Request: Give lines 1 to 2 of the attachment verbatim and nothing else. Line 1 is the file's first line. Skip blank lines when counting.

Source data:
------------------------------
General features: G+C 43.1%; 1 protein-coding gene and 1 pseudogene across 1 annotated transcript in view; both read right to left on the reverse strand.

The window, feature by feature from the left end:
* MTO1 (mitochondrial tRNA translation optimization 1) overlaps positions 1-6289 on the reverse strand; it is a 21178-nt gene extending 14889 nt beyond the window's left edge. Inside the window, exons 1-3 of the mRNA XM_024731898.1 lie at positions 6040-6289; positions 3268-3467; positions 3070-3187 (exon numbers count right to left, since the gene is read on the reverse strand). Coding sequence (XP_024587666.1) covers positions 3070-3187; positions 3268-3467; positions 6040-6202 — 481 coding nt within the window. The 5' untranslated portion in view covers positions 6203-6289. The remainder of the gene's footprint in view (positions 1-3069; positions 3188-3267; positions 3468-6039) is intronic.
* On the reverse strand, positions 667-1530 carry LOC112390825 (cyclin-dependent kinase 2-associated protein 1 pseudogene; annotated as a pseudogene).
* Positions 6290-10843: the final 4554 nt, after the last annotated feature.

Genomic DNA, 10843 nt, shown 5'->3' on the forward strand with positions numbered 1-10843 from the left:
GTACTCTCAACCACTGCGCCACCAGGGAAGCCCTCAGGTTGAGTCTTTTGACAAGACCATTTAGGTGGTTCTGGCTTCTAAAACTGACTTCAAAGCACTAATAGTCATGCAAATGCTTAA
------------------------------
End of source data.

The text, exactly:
General features: G+C 43.1%; 1 protein-coding gene and 1 pseudogene across 1 annotated transcript in view; both read right to left on the reverse strand.

The window, feature by feature from the left end: